Ilhan Inan
Koc University
In this essay I argue that given Donnellan’s formulation of the attributive uses of definite descriptions, as well as Kripke’s [6] and Salmon’s [10] generalized accounts, most uses of definite descriptions that are taken to be attributive turn out not to be so. In building up to my main thesis, I first consider certain problematic cases of uses of definite descriptions that do not neatly fit into any category. I then argue that, in general, a complete definite description we use is complex, in which there is an embedded singular term that is used referentially. From this I conclude that an attributive use of a definite description is an extremely rare linguistic phenomenon, much less frequent than what Donnellan, Kripke, and Salmon have presupposed; so much so that the standard examples given by Donnellan of the attributive use of definite descriptions do not qualify as attributive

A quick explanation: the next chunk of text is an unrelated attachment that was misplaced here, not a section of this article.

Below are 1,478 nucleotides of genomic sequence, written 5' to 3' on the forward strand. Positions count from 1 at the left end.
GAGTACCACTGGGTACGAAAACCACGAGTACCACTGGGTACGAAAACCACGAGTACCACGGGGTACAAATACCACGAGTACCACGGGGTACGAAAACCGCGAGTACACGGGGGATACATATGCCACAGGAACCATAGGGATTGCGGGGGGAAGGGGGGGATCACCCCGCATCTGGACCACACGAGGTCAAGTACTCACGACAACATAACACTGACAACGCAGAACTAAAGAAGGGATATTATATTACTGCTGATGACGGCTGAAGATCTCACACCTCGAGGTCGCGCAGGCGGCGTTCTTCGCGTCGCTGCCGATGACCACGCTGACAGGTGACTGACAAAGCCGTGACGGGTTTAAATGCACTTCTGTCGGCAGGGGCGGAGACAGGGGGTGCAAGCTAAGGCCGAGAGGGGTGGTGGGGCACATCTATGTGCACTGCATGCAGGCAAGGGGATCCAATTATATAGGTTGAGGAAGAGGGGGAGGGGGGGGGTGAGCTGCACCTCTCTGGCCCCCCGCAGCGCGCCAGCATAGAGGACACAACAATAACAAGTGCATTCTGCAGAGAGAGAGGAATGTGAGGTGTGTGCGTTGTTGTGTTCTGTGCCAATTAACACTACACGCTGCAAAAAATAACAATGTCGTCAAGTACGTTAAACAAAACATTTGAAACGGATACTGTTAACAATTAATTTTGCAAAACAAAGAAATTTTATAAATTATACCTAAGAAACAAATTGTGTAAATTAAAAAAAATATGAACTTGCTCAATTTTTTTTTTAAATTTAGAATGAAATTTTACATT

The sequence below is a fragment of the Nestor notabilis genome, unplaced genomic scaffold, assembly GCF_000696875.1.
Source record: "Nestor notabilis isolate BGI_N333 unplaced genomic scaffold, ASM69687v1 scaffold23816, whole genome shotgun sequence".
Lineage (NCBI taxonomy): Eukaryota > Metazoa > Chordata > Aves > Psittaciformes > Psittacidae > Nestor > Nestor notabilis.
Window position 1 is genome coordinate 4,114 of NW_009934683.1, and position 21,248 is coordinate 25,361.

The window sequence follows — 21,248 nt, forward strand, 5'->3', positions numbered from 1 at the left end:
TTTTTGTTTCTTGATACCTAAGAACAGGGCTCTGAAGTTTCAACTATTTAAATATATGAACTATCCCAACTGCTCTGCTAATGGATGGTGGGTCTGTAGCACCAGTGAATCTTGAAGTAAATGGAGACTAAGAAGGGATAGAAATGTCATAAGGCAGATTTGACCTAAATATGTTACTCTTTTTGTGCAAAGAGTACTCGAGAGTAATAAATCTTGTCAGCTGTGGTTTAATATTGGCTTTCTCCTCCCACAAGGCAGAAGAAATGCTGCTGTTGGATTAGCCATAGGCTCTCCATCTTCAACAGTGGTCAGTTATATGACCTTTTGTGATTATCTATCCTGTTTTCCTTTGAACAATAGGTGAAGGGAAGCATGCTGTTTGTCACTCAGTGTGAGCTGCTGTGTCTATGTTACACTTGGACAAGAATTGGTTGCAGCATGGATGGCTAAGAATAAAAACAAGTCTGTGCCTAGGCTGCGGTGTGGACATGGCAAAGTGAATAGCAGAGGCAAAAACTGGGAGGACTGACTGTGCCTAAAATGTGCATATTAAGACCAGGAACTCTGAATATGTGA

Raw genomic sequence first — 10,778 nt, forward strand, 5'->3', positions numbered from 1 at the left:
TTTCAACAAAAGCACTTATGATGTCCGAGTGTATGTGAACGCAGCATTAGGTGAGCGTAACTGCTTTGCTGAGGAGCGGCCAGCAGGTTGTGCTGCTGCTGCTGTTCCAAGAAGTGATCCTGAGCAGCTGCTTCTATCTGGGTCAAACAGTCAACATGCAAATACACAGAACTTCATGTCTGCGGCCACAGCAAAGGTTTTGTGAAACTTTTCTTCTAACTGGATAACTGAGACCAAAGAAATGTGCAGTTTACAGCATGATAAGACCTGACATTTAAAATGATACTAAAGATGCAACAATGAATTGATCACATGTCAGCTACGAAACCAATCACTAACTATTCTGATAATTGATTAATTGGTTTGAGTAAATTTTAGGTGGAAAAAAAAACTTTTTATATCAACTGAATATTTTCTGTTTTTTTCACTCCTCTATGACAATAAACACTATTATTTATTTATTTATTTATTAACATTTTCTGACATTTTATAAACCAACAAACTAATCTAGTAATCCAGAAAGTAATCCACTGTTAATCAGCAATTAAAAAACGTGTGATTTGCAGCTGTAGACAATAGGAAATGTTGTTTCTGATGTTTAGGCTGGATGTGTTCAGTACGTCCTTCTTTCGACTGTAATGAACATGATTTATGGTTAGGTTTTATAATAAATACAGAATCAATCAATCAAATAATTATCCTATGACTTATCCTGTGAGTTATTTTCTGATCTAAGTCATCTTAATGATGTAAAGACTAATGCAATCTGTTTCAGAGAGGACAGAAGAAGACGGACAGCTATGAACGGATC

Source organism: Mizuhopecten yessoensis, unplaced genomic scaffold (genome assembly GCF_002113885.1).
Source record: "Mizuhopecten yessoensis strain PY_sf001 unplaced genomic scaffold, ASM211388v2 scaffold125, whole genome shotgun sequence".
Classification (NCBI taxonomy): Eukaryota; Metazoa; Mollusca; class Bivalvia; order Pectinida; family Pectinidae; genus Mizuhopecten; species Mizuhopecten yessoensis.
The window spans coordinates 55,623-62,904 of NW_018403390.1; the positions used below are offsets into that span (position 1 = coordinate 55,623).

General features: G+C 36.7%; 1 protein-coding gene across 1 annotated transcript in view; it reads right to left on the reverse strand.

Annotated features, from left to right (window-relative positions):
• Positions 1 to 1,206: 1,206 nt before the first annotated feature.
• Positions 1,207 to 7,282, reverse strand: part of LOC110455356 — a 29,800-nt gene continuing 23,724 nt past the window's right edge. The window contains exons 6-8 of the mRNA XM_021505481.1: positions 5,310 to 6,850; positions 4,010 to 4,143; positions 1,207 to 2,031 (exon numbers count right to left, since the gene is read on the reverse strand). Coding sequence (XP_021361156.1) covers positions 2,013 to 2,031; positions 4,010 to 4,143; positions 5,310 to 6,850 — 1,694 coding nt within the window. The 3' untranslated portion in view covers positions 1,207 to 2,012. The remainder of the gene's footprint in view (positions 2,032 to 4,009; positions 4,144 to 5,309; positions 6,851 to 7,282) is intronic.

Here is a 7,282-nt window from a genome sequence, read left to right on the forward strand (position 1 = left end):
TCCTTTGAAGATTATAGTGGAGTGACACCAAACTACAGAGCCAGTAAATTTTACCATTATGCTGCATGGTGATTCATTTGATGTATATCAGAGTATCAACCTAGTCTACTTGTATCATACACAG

Keywords Attributive  Definite Descriptions
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References found in this work BETA

Reference and Definite Descriptions.Keith S. Donnellan - 1966 - Philosophical Review 75 (3):281-304.
Speaker's Reference and Semantic Reference.Saul A. Kripke - 1977 - In Peter A. French, Theodore E. Uehling Jr & Howard K. Wettstein (eds.), Studies in the Philosophy of Language. University of Minnesota Press. pp. 255-296.
Speaker’s Reference and Semantic Reference.Saul Kripke - 1977 - Midwest Studies in Philosophy 2 (1):255-276.
Putting Humpty Dumpty Together Again.Keith S. Donnellan - 1968 - Philosophical Review 77 (2):203-215.
The Good, the Bad, and the Ugly.Nathan Salmon - 2004 - In Marga Reimer & Anne Bezuidenhout (eds.), Descriptions and Beyond. Oxford University Press. pp. 230--260.

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